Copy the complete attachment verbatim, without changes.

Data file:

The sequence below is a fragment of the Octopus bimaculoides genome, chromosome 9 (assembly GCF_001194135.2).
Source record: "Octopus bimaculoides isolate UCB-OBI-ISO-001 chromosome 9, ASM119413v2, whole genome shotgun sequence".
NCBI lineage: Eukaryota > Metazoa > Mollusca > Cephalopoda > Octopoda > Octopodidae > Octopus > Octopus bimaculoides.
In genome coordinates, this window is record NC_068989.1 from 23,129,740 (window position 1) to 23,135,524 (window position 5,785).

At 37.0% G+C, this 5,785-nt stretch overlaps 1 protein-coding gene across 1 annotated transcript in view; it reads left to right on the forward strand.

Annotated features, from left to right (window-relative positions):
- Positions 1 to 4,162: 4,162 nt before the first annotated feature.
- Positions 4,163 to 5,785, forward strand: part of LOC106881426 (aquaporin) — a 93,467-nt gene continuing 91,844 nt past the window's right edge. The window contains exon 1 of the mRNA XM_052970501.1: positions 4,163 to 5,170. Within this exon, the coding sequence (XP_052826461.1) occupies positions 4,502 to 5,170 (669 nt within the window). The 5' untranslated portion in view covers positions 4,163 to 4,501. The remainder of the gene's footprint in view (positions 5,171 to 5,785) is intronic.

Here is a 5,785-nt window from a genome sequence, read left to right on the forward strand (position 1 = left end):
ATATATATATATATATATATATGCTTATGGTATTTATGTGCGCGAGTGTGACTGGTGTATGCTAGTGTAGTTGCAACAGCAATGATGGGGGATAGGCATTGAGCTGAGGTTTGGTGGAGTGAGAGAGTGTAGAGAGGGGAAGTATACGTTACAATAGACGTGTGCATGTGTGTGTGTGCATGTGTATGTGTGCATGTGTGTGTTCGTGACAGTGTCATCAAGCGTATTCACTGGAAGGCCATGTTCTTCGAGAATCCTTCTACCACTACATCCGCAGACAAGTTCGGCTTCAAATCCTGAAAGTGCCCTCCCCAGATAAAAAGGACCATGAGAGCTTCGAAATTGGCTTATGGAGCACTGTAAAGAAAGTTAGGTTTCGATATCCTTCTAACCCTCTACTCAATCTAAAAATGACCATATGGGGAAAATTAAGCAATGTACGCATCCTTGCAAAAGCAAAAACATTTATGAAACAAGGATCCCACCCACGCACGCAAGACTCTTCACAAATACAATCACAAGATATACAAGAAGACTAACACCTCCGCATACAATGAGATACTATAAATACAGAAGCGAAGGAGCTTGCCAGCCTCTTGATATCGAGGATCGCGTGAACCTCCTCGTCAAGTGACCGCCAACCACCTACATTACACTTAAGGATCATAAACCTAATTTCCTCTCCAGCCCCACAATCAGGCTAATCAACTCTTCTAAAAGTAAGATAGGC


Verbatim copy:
The sequence below is a fragment of the Octopus bimaculoides genome, chromosome 9 (assembly GCF_001194135.2).
Source record: "Octopus bimaculoides isolate UCB-OBI-ISO-001 chromosome 9, ASM119413v2, whole genome shotgun sequence".
NCBI lineage: Eukaryota > Metazoa > Mollusca > Cephalopoda > Octopoda > Octopodidae > Octopus > Octopus bimaculoides.
In genome coordinates, this window is record NC_068989.1 from 23,129,740 (window position 1) to 23,135,524 (window position 5,785).

At 37.0% G+C, this 5,785-nt stretch overlaps 1 protein-coding gene across 1 annotated transcript in view; it reads left to right on the forward strand.

Annotated features, from left to right (window-relative positions):
- Positions 1 to 4,162: 4,162 nt before the first annotated feature.
- Positions 4,163 to 5,785, forward strand: part of LOC106881426 (aquaporin) — a 93,467-nt gene continuing 91,844 nt past the window's right edge. The window contains exon 1 of the mRNA XM_052970501.1: positions 4,163 to 5,170. Within this exon, the coding sequence (XP_052826461.1) occupies positions 4,502 to 5,170 (669 nt within the window). The 5' untranslated portion in view covers positions 4,163 to 4,501. The remainder of the gene's footprint in view (positions 5,171 to 5,785) is intronic.

Here is a 5,785-nt window from a genome sequence, read left to right on the forward strand (position 1 = left end):
ATATATATATATATATATATATGCTTATGGTATTTATGTGCGCGAGTGTGACTGGTGTATGCTAGTGTAGTTGCAACAGCAATGATGGGGGATAGGCATTGAGCTGAGGTTTGGTGGAGTGAGAGAGTGTAGAGAGGGGAAGTATACGTTACAATAGACGTGTGCATGTGTGTGTGTGCATGTGTATGTGTGCATGTGTGTGTTCGTGACAGTGTCATCAAGCGTATTCACTGGAAGGCCATGTTCTTCGAGAATCCTTCTACCACTACATCCGCAGACAAGTTCGGCTTCAAATCCTGAAAGTGCCCTCCCCAGATAAAAAGGACCATGAGAGCTTCGAAATTGGCTTATGGAGCACTGTAAAGAAAGTTAGGTTTCGATATCCTTCTAACCCTCTACTCAATCTAAAAATGACCATATGGGGAAAATTAAGCAATGTACGCATCCTTGCAAAAGCAAAAACATTTATGAAACAAGGATCCCACCCACGCACGCAAGACTCTTCACAAATACAATCACAAGATATACAAGAAGACTAACACCTCCGCATACAATGAGATACTATAAATACAGAAGCGAAGGAGCTTGCCAGCCTCTTGATATCGAGGATCGCGTGAACCTCCTCGTCAAGTGACCGCCAACCACCTACATTACACTTAAGGATCATAAACCTAATTTCCTCTCCAGCCCCACAATCAGGCTAATCAACTCTTCTAAAAGTAAGATAGGC